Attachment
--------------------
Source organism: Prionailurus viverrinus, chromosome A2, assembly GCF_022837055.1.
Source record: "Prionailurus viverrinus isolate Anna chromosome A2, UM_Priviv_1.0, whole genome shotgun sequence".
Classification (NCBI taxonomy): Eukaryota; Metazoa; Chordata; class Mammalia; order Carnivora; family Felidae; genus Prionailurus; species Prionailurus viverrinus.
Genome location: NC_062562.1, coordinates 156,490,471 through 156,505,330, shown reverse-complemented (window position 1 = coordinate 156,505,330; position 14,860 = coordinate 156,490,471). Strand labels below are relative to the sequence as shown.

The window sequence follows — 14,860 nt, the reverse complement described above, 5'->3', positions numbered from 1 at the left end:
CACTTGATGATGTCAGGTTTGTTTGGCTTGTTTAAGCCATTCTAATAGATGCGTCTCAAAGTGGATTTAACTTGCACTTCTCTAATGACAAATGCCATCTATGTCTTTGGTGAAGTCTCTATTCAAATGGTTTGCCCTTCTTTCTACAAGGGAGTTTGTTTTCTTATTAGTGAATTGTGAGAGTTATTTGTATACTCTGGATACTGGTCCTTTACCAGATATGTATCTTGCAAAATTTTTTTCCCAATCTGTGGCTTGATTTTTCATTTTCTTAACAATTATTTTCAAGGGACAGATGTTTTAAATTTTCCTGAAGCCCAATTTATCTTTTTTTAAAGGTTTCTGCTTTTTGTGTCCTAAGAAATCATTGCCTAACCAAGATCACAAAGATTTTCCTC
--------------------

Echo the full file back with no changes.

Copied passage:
Source organism: Prionailurus viverrinus, chromosome A2, assembly GCF_022837055.1.
Source record: "Prionailurus viverrinus isolate Anna chromosome A2, UM_Priviv_1.0, whole genome shotgun sequence".
Classification (NCBI taxonomy): Eukaryota; Metazoa; Chordata; class Mammalia; order Carnivora; family Felidae; genus Prionailurus; species Prionailurus viverrinus.
Genome location: NC_062562.1, coordinates 156,490,471 through 156,505,330, shown reverse-complemented (window position 1 = coordinate 156,505,330; position 14,860 = coordinate 156,490,471). Strand labels below are relative to the sequence as shown.

The window sequence follows — 14,860 nt, the reverse complement described above, 5'->3', positions numbered from 1 at the left end:
CACTTGATGATGTCAGGTTTGTTTGGCTTGTTTAAGCCATTCTAATAGATGCGTCTCAAAGTGGATTTAACTTGCACTTCTCTAATGACAAATGCCATCTATGTCTTTGGTGAAGTCTCTATTCAAATGGTTTGCCCTTCTTTCTACAAGGGAGTTTGTTTTCTTATTAGTGAATTGTGAGAGTTATTTGTATACTCTGGATACTGGTCCTTTACCAGATATGTATCTTGCAAAATTTTTTTCCCAATCTGTGGCTTGATTTTTCATTTTCTTAACAATTATTTTCAAGGGACAGATGTTTTAAATTTTCCTGAAGCCCAATTTATCTTTTTTTAAAGGTTTCTGCTTTTTGTGTCCTAAGAAATCATTGCCTAACCAAGATCACAAAGATTTTCCTC